For Immediate Release: September 5, 2008
Contact: Bill Walsh (651) 296-7531
Out of state Payday Lenders now subject to Department of Commerce licensing and regulation
(St. Paul, MN) The Minnesota Department of Commerce announced today it is now requiring all payday lenders making small denomination, short-term loans to Minnesota residents via the internet be licensed pursuant to Minnesota law. Licensing is required regardless of whether the lender has a physical presence in Minnesota. Payday lenders will also be required to comply with the limits on loan amounts, fees and charges, and other requirements of state law.
After further review of Minnesota law and statute the Department is now of the opinion that a payday loan made via the internet is made in the state where the borrower resides and the payday lender making such a loan is subject to Minnesota laws and licensure. As a result, all payday lenders making loans to Minnesota residents via the internet must meet the new licensing requirements effective December 1, 2008.
Financial institutions, including state or federally chartered banks or savings associations, industrial loan and thrift companies licensed under Chapter 53, regulated lenders licensed under Chapter 56, or any operating subsidiary of a financial institution, are not subject to the licensing requirements of Section 47.60, the Consumer Small Loan statute.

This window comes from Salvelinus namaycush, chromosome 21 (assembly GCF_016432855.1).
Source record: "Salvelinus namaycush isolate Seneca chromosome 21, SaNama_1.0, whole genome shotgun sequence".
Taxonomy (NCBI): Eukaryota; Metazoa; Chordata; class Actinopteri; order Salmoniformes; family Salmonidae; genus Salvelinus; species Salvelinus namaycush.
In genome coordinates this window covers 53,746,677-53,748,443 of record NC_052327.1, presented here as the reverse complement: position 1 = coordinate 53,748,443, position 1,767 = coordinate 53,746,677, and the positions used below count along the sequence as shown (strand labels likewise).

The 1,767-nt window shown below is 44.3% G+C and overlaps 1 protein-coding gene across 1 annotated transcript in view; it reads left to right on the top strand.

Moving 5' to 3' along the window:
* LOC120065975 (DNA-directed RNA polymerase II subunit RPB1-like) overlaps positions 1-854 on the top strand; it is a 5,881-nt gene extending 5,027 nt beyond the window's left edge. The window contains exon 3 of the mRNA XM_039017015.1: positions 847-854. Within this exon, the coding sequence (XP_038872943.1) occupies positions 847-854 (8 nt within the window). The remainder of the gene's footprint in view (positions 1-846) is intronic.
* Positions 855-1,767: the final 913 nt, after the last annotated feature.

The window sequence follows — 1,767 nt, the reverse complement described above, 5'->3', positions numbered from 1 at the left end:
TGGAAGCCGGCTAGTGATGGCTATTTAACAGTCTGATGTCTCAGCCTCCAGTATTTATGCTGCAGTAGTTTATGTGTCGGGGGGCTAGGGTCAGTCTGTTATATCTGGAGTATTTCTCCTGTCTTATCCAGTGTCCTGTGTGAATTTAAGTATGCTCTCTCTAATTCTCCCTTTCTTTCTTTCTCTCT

As an alternative, a payday lender may apply for an industrial loan and thrift company license under Chapter 53 of the Minnesota Statutes; however, the Chapter 53 license requires a physical presence in Minnesota.
Additional information concerning Section 47.60 licensing requirements and applications is available on the Department's web page at www.commerce.state.mn.us under "consumer small loans." Additional information concerning various Minnesota statutes is available at www.leg.state.mn.us/leg/statutes.htm.
The Division of Financial Examination of the Minnesota Department of Commerce is responsible for the regulation of state chartered banks and credit unions, mortgage companies, premium finance companies, accelerated mortgage payment companies, motor vehicle finance companies, consumer small loan companies and regulated loan companies, currency exchanges, money transmitters, automatic teller machines, and electronic funds transfer. The Division is also responsible for the licensing and financial regulation of insurance companies operating in Minnesota.
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